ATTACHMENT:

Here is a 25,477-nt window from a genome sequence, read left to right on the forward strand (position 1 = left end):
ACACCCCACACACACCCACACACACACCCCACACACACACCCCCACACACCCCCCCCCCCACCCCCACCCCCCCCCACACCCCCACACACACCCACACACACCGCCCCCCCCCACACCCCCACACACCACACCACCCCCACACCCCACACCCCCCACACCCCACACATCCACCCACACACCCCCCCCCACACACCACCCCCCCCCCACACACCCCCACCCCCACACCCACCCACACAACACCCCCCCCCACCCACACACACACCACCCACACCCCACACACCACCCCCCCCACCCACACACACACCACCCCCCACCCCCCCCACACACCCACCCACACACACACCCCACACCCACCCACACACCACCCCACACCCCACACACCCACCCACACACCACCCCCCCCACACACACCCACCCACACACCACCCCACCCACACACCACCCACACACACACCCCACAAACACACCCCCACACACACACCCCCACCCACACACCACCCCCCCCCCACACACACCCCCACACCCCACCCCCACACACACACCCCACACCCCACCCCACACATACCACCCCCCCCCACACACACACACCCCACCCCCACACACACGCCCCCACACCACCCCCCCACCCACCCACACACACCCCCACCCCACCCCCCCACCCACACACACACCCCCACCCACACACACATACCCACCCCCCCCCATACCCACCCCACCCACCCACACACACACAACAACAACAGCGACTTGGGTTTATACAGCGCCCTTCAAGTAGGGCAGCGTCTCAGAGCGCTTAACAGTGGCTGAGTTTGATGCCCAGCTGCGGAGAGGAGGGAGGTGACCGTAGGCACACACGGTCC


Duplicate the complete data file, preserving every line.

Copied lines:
Here is a 25,477-nt window from a genome sequence, read left to right on the forward strand (position 1 = left end):
ACACCCCACACACACCCACACACACACCCCACACACACACCCCCACACACCCCCCCCCCCACCCCCACCCCCCCCCACACCCCCACACACACCCACACACACCGCCCCCCCCCACACCCCCACACACCACACCACCCCCACACCCCACACCCCCCACACCCCACACATCCACCCACACACCCCCCCCCACACACCACCCCCCCCCCACACACCCCCACCCCCACACCCACCCACACAACACCCCCCCCCACCCACACACACACCACCCACACCCCACACACCACCCCCCCCACCCACACACACACCACCCCCCACCCCCCCCACACACCCACCCACACACACACCCCACACCCACCCACACACCACCCCACACCCCACACACCCACCCACACACCACCCCCCCCACACACACCCACCCACACACCACCCCACCCACACACCACCCACACACACACCCCACAAACACACCCCCACACACACACCCCCACCCACACACCACCCCCCCCCCACACACACCCCCACACCCCACCCCCACACACACACCCCACACCCCACCCCACACATACCACCCCCCCCCACACACACACACCCCACCCCCACACACACGCCCCCACACCACCCCCCCACCCACCCACACACACCCCCACCCCACCCCCCCACCCACACACACACCCCCACCCACACACACATACCCACCCCCCCCCATACCCACCCCACCCACCCACACACACACAACAACAACAGCGACTTGGGTTTATACAGCGCCCTTCAAGTAGGGCAGCGTCTCAGAGCGCTTAACAGTGGCTGAGTTTGATGCCCAGCTGCGGAGAGGAGGGAGGTGACCGTAGGCACACACGGTCC